Posted by Clement A. Oloyede | 23 December 2017 | 1,501 times
Deputy Senate President Ike Ekweremadu, former Speaker of the House of Reps Dimeji Bankole, and former Chief Justice of Nigeria, Aloysius Katsina-Alu, have been given 21 days to forfeit their residences to the federal government.
The government, through the Special Presidential Investigation Panel for the Recovery of Public Property chaired by Chief Okoi Obono-Obla, issued the quit notice on Thursday to the three as well as former Deputy Speaker and current Senator Usman Bayero Nafada, sources said.
The Panel had in September issued a similar quit notice to former Senate President David Mark to which he had since filed a suit before the Federal High Court in Abuja to quash all the steps taken to evict him and recover the house from him by the panel.
The panel said the five of them illegally acquired their then-official residences as their private properties.
Former President Goodluck Jonathan had in November 2010 reportedly gave leave to the Senate President, the Deputy Senate President, the Speaker of the House of Representatives, and the Deputy Speaker of the House of Representatives, to “purchase” their official quarters.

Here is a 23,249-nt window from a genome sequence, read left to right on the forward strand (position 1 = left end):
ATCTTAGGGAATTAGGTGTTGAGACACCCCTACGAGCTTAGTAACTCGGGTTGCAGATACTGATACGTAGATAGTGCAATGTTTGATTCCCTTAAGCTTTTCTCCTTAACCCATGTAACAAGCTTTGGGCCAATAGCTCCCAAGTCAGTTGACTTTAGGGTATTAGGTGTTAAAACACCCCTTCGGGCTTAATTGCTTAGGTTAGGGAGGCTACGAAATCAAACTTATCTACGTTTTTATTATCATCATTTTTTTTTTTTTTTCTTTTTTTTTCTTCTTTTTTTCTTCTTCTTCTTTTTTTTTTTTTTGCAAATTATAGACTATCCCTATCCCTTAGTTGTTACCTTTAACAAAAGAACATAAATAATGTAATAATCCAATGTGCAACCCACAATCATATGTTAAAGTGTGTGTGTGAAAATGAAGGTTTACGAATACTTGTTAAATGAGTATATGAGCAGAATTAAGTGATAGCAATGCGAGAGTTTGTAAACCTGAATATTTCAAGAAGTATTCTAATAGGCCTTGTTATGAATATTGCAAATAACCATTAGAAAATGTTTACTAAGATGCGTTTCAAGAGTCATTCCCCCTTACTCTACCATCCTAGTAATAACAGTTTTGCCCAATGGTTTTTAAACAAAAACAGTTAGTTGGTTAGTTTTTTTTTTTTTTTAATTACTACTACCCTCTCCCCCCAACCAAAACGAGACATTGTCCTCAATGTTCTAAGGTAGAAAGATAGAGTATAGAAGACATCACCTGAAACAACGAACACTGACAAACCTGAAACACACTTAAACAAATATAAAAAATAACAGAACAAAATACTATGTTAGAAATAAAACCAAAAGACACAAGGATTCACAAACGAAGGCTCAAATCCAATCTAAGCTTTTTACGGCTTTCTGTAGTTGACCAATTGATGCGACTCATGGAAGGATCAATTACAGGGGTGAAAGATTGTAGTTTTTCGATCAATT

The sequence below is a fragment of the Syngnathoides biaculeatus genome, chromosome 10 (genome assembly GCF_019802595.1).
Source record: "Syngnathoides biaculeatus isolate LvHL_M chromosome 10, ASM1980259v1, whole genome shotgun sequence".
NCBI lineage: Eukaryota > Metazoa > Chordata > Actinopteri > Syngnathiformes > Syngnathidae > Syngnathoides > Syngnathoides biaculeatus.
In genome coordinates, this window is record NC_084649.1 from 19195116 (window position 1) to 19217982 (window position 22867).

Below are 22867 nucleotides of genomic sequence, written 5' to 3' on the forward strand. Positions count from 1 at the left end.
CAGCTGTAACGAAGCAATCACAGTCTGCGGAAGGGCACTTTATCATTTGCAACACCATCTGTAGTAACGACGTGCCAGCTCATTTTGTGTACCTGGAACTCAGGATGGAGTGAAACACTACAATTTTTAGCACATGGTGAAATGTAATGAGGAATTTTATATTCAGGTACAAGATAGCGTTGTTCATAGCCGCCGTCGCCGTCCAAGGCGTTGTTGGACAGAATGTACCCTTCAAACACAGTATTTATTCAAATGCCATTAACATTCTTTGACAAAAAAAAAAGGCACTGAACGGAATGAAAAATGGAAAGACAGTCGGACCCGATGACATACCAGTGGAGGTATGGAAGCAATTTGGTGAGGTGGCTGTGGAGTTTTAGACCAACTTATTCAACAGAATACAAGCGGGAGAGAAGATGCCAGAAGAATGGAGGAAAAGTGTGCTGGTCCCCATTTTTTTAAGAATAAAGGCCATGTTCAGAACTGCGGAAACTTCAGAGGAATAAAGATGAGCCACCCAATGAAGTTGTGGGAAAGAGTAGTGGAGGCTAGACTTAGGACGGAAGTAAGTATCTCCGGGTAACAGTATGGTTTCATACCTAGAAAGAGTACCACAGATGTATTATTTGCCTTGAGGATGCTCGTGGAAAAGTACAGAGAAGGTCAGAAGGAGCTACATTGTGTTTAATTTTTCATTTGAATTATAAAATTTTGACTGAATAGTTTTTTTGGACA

“The Senate President’s residence was sold to David Mark for N748 million; Speaker, House of Representatives’ residence was sold to Hon Dimeji Bankole for N670 million; while Deputy Senate President residence was sold to Senator Ike Ekweremadu for N458 million.
“Deputy Speaker House of Representatives residence was sold to Senator Nafada for N348.5 million; and they were all sold without competitive bidding contrary to the provisions of the Public Procurement Act especially Section 15 thereof,” one of the sources said, adding that the residence of Juctice Katsina-Alu was sold to him at N45 million.
Another source said former President Jonathan had directed that the sale of the property should be gazetted in the Federal Government Gazette in his minute in a memo sent to him by the then minister of the FCT Senator Bala Muhammad dated 18 November 2010, but that was not done.
“A gazette is a notice to the whole world of the position of government on any issue and since there was a prevailing gazette that the house bought by the plaintiff (referring to David Mark) should not be sold under Government monetisation policy, the gazette would have superseded the previous one.
“So the previous gazette prevails since the sale was not gazetted. That alone has vitiated the sale. Secondly the sale is against the public procurement Act which provides any contract for a good and service must be through competitive bidding. The sale was not through competitive bidding,” he said.
He added that the houses which were not ordinary houses but institutional houses to principal officers of the National Assembly and the Executive had no right in the first place to given order for the houses to be sold. (Daily Trust)
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